• 16. Early Career Success Factors: Where to Start Your Career  Excellence attracts excellence, so look for  group of flourishing statisticians  statisticians valued as problem formulators/solvers  statisticians collaborating with others  senior statisticians serving as mentors and leaders  statisticians active professionally (members of ASA)  Traps to avoid  isolation from other statisticians  limited understanding of what statisticians do (“just run the reports”)  lack of support for professional activity
    • 17. Early Career Success Factors: Becoming a Prized Professional  Work on your writing skills  Careful motivation  Clear conclusions  Learn to give presentations that anticipate and meet audience needs  Develop special computing skills  Management of large data sets  Advanced statistical programming  Become active in the ASA  Keep learning  Give back to the profession! Effective Writing by H. J. Tichy A best buy at $2.57
    • 18. Early Career Success Factors for Statisticians in Business and Industry Robert N. Rodriguez Senior Director, Statistical R & D SAS Institute Pre-JSM Diversity Workshop Joint Statistical Meetings August 1, 2009
    • 19. What Drives Statistical Software Development? Customer Problems Recent Development Directions Complex data Highly flexible models, Bayesian models, methods for model selection and validation Missing data Multiple imputation Messy data Outlier detection, robust methods Planned data Survey methods, sample size computation, design of experiments Unexplored data Graphical methods Massive data Scalable algorithms, parallel processing, distributed computing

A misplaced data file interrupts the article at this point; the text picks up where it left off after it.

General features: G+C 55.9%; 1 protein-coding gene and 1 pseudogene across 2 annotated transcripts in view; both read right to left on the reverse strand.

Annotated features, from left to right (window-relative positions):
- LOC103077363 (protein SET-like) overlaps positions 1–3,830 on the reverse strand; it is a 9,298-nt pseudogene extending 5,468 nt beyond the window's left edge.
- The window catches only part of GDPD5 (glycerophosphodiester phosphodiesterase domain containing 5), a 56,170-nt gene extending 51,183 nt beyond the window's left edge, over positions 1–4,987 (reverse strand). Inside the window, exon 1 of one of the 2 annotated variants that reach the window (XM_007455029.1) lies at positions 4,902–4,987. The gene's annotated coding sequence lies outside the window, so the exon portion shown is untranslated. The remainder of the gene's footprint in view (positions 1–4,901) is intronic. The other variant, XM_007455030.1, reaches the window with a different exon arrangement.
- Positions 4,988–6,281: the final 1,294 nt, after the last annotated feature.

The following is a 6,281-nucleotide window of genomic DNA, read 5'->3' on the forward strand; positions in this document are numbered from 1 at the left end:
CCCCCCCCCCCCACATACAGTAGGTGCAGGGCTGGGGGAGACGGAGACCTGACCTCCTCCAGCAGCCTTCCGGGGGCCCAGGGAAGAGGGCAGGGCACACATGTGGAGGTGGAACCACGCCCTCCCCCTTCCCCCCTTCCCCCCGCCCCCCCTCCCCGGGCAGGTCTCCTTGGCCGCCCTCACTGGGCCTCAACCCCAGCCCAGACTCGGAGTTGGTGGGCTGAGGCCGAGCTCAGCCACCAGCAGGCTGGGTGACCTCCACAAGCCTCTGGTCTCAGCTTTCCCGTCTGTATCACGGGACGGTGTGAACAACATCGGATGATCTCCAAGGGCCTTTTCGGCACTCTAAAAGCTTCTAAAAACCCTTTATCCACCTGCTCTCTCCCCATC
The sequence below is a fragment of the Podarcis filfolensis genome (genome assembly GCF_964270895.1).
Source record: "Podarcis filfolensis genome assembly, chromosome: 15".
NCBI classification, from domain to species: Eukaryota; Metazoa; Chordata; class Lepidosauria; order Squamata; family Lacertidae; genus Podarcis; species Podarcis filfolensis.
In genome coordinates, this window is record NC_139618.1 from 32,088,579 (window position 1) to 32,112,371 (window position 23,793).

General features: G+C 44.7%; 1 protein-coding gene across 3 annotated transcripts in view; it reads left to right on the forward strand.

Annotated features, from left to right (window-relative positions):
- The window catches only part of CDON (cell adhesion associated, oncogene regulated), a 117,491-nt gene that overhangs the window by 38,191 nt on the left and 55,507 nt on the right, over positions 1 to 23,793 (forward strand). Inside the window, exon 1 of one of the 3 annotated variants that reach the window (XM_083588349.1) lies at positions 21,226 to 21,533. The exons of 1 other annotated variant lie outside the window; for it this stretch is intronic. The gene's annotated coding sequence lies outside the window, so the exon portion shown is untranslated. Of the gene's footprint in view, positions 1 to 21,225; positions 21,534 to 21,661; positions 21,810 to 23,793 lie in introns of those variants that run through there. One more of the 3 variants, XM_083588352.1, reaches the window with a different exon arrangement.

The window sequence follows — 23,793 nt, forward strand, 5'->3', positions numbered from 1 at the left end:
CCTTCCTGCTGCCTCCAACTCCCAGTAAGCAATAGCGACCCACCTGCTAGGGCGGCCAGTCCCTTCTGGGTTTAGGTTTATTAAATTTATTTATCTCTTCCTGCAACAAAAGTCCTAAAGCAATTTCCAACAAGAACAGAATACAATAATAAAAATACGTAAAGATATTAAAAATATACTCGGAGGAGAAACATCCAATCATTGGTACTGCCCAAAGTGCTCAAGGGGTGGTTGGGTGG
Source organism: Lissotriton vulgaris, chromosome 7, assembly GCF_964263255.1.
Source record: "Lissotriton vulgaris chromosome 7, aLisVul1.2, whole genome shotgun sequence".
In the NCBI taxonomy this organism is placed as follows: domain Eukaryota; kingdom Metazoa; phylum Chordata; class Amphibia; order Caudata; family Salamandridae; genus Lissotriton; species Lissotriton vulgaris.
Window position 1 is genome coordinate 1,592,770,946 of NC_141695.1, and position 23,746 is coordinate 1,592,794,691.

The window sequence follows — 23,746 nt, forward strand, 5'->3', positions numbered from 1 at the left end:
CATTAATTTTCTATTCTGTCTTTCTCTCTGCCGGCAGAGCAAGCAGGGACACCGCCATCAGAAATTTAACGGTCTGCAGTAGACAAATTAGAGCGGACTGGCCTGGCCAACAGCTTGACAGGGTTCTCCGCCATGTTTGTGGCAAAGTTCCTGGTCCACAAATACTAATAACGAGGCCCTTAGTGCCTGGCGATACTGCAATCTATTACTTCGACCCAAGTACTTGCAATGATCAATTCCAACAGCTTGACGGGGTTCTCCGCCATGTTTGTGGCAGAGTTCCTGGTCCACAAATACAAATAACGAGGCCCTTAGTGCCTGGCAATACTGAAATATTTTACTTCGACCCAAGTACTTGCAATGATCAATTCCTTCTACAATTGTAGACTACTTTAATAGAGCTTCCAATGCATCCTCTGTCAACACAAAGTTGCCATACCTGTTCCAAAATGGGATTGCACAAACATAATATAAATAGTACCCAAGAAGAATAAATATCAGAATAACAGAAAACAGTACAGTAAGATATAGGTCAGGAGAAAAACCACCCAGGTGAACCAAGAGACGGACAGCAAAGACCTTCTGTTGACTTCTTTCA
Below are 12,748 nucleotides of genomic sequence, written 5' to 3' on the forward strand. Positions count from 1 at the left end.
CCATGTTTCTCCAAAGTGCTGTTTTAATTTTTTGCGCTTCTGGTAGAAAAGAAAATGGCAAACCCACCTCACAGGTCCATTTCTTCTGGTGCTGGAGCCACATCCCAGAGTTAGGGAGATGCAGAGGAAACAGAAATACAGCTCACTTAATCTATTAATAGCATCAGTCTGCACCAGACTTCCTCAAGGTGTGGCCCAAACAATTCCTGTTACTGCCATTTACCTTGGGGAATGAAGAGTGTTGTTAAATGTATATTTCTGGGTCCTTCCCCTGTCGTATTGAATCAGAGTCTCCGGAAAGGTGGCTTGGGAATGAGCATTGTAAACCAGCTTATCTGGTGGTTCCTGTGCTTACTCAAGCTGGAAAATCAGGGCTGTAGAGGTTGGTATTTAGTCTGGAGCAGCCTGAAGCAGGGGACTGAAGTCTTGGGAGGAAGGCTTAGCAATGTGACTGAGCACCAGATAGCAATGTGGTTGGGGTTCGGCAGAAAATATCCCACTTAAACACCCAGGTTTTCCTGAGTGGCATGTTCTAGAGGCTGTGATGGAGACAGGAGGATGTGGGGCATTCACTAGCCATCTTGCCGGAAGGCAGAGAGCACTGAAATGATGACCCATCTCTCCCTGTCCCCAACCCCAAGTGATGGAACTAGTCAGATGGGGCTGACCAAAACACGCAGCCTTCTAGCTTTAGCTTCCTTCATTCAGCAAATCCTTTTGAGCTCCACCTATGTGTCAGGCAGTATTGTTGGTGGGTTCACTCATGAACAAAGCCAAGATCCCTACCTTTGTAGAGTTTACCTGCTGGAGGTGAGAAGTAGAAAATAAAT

• 20. What We Look for in Statistical Software Developers  Ph.D. in statistics, biostatistics, applied math, …  Specialization in an area of modern statistics  In-depth knowledge of computational techniques  Professional programming skills (hard to find!)  Ability to write large, complex programs in C (not the same as writing programs in SAS, Matlab, S-PLUS, or R)  Developed through on-the-job mentoring  Motivation  Challenged by creating software that moves new methods into practice and helps customers solve problems
    • 21. What We Look for in Statistical Software Testers  M.S. or Ph.D. in statistics, biostatistics, …  Graduate coursework in several target areas  Knowledge of applications and computational methods  Skills  Ability to verify computations through validation programs written in SAS, SAS/IML, SAS macro  Ability to communicate effectively with other testers and developers  Motivation  Challenged by setting and meeting high standards of accuracy and performance that exceed customer expectations
    • 22. Where Do Statisticians Contribute at SAS?  Software development  50+ developers for statistics and operations research  Software testing  20+ testers  Documentation  Technical support  15+ statisticians  Education  12 statisticians  Marketing and consulting